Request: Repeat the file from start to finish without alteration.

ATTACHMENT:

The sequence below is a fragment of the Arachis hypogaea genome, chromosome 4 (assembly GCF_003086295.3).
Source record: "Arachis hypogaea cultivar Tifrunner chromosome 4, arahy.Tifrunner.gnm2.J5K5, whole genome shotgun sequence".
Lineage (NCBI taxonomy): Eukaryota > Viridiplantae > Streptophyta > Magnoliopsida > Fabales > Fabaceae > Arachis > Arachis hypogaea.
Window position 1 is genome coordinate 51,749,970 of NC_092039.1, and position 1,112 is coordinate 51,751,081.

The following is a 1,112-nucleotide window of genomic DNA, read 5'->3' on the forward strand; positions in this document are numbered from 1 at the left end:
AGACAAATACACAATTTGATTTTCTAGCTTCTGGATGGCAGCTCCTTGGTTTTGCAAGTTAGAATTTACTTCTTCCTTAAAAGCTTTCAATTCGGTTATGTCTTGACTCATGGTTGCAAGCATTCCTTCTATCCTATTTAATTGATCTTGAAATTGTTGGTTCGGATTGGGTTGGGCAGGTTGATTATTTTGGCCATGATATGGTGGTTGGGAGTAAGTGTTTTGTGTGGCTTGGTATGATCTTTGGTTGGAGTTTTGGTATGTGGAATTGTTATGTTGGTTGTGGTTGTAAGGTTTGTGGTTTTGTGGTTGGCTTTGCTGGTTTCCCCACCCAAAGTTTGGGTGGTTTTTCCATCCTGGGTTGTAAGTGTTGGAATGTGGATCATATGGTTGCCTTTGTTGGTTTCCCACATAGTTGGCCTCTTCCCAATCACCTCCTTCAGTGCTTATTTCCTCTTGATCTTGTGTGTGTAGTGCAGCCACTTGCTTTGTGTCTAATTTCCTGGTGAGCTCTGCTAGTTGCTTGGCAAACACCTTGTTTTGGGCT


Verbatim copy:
The sequence below is a fragment of the Arachis hypogaea genome, chromosome 4 (assembly GCF_003086295.3).
Source record: "Arachis hypogaea cultivar Tifrunner chromosome 4, arahy.Tifrunner.gnm2.J5K5, whole genome shotgun sequence".
Lineage (NCBI taxonomy): Eukaryota > Viridiplantae > Streptophyta > Magnoliopsida > Fabales > Fabaceae > Arachis > Arachis hypogaea.
Window position 1 is genome coordinate 51,749,970 of NC_092039.1, and position 1,112 is coordinate 51,751,081.

The following is a 1,112-nucleotide window of genomic DNA, read 5'->3' on the forward strand; positions in this document are numbered from 1 at the left end:
AGACAAATACACAATTTGATTTTCTAGCTTCTGGATGGCAGCTCCTTGGTTTTGCAAGTTAGAATTTACTTCTTCCTTAAAAGCTTTCAATTCGGTTATGTCTTGACTCATGGTTGCAAGCATTCCTTCTATCCTATTTAATTGATCTTGAAATTGTTGGTTCGGATTGGGTTGGGCAGGTTGATTATTTTGGCCATGATATGGTGGTTGGGAGTAAGTGTTTTGTGTGGCTTGGTATGATCTTTGGTTGGAGTTTTGGTATGTGGAATTGTTATGTTGGTTGTGGTTGTAAGGTTTGTGGTTTTGTGGTTGGCTTTGCTGGTTTCCCCACCCAAAGTTTGGGTGGTTTTTCCATCCTGGGTTGTAAGTGTTGGAATGTGGATCATATGGTTGCCTTTGTTGGTTTCCCACATAGTTGGCCTCTTCCCAATCACCTCCTTCAGTGCTTATTTCCTCTTGATCTTGTGTGTGTAGTGCAGCCACTTGCTTTGTGTCTAATTTCCTGGTGAGCTCTGCTAGTTGCTTGGCAAACACCTTGTTTTGGGCT